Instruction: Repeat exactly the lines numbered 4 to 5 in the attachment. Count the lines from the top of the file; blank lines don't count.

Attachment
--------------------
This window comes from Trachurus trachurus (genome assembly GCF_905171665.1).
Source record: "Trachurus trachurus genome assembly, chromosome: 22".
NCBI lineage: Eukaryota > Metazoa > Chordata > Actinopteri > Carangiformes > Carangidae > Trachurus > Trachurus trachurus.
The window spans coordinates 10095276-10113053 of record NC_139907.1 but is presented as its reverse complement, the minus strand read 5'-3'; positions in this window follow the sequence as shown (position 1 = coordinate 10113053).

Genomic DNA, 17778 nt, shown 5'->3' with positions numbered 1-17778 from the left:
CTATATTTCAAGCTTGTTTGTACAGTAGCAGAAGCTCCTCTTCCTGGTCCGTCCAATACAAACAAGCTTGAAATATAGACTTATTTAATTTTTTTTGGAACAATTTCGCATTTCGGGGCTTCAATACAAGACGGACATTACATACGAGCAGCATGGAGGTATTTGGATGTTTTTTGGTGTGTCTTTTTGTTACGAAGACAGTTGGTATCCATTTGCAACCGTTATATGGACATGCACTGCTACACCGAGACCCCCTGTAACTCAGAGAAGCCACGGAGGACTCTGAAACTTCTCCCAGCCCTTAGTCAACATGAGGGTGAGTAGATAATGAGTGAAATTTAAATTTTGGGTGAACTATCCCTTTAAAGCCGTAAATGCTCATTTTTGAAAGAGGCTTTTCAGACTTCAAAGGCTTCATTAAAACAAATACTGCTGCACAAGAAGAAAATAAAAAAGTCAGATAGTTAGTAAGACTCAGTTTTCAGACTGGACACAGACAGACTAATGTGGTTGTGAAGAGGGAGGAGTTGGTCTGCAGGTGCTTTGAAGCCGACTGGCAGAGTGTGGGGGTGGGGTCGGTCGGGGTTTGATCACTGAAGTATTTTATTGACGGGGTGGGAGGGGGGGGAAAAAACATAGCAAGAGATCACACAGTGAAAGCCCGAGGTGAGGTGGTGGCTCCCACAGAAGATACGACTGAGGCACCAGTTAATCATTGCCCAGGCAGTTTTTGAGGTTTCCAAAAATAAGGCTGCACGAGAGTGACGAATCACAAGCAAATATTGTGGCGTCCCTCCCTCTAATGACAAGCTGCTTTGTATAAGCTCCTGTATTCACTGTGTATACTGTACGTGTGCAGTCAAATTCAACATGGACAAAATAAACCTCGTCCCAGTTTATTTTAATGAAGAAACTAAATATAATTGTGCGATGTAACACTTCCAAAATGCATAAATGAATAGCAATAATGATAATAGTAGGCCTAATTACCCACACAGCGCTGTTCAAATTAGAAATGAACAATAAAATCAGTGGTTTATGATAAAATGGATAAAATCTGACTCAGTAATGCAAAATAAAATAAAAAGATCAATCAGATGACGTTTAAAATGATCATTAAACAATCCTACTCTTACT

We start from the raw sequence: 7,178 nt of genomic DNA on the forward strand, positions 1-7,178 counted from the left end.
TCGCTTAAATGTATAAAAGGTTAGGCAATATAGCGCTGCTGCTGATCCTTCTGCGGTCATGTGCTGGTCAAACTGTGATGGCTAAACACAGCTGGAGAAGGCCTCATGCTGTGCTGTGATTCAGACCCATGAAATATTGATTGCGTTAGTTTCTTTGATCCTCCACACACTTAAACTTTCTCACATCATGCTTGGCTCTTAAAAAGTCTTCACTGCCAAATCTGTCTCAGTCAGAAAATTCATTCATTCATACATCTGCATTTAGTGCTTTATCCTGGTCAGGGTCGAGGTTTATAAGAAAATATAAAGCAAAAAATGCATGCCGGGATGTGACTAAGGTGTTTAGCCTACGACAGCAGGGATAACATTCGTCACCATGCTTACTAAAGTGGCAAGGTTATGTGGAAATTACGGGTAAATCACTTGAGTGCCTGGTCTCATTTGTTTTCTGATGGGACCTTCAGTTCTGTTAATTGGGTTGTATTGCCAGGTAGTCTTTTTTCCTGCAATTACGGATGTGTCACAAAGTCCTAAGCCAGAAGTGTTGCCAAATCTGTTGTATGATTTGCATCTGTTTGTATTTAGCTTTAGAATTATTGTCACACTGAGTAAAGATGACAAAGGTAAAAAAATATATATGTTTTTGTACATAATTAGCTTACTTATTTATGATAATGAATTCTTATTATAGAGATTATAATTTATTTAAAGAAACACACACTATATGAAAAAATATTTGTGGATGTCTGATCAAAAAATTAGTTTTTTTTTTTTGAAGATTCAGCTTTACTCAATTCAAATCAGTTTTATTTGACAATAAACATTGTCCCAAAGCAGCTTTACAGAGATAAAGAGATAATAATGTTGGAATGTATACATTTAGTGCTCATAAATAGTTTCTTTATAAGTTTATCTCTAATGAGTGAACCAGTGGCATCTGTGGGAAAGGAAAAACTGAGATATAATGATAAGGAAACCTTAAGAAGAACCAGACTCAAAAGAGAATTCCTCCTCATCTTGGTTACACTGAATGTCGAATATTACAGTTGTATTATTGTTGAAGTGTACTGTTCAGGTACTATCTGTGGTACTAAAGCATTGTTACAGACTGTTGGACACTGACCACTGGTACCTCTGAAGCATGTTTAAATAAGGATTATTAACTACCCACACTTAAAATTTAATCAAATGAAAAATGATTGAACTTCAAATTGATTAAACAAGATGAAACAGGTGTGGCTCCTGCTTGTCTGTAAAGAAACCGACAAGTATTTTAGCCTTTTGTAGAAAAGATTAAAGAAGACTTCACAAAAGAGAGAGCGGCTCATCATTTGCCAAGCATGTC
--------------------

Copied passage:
The window spans coordinates 10095276-10113053 of record NC_139907.1 but is presented as its reverse complement, the minus strand read 5'-3'; positions in this window follow the sequence as shown (position 1 = coordinate 10113053).

Genomic DNA, 17778 nt, shown 5'->3' with positions numbered 1-17778 from the left: